I'm not blowing up Digby's spot, I hope. I'm sure she's as grateful as I am that none of this happened. As she wrote more recently of Bannon's efforts to escape consequences, "Usually arrogant and full of bravado, Bannon does seem to be scrambling."

Bannon didn't use the trial as he initially envisioned, as an opportunity for grandiose speech-making, à la Hitler in 1924. Unlike Hitler, who had a sympathetic judge, Bannon found himself facing a judge who wasn't interested in fascist grand-standing. Instead, Judge Carl Nichols was so effective at shutting down the defense's trollish hijinks that Bannon's lawyer complained, "What's the point in going to trial here if there are no defenses?" Eventually, the defense went with a failed "no defense" strategy of offering no witnesses or evidence, which is just as well, because Bannon probably didn't have any worth considering.

During last Thursday's January 6 hearing, the committee played a video that showed the aftermath of Sen. Josh Hawley, R-Mo., and his infamous raised fist encouragement of the January 6 insurrectionists. The video shows Hawley running for his life from the rioters after they breached the Capitol. The choice to play the video was largely received by the press as gratuitous mockery of Hawley, though most everyone agrees he deserves it.

Presenting the evidence against Trump has weakened his hand.

In truth, the committee was likely doing something both sly and profound with the video: Reminding both the public and, crucially Attorney General Merrick Garland, that if you peel back the bravado of authoritarian bullies like Hawley and Bannon, you'll find empty-headed cowardice. It underscores why it's important not to be intimidated by the braggadocio, but instead to take these folks head on. Often, as with Bannon, one finds that they don't simply don't have some secret reserve of power to draw on, just hot air.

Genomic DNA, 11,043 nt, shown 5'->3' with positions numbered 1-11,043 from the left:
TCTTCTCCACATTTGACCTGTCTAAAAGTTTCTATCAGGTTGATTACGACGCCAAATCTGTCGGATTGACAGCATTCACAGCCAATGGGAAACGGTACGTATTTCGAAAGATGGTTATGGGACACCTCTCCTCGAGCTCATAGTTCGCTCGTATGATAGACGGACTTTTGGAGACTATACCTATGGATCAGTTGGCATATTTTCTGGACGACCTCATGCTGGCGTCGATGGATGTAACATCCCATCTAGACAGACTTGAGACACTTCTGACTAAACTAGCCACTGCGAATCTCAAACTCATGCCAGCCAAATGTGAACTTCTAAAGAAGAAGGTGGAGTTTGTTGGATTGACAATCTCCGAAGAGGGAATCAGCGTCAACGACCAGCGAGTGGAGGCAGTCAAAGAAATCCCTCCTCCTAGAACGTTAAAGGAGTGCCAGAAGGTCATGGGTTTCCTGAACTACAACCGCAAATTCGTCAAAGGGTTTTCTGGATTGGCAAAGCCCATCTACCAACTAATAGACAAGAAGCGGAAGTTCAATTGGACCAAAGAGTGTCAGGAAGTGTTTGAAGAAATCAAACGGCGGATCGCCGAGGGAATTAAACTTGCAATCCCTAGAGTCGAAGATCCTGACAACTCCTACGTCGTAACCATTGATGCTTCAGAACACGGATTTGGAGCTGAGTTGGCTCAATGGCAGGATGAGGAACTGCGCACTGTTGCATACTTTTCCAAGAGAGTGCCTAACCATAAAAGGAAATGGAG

Bannon's not even the first example of this.

During the coup itself, Trump's lawyer Sidney Powell loved to brag into any microphone stuck in her face that she planned to "unleash the Kraken," i.e. bury Joe Biden's electoral victory in so many lawsuits that Biden's win would simply crack in half and, presto bingo, Trump would be able to stay president. But it turns out that you can't sue an electoral victory into oblivion like you're dealing with a contractor you stiffed on a bill. Trump's team did, in fact, file a dizzying number of lawsuits, and one by one, they all failed to make a dent in Biden's victory. Now Powell is facing a defamation lawsuit and she's been frozen out by Trump, who has no loyalty to return to those who serve him.

We see a similar situation play out, over and over again, with the people who actually rioted at the Capitol on January 6.

As has been remarked on by many at length, the insurrectionists ended up creating most of the evidence used to convict them, by filming themselves and posting the videos and photos of the riot online. Flush with white privilege and high on Trump's encouragement, most of these folks didn't stop to consider the possibility of consequences for their actions. As they are churned through the court system and found guilty of their crimes, they often blubber in disbelief, the fascist warrior front dissolving to reveal the crybaby underneath.

Of course, as the Capitol insurrection shows, these folks are indeed very dangerous, if their violent impulses and authoritarian longings remain unchecked.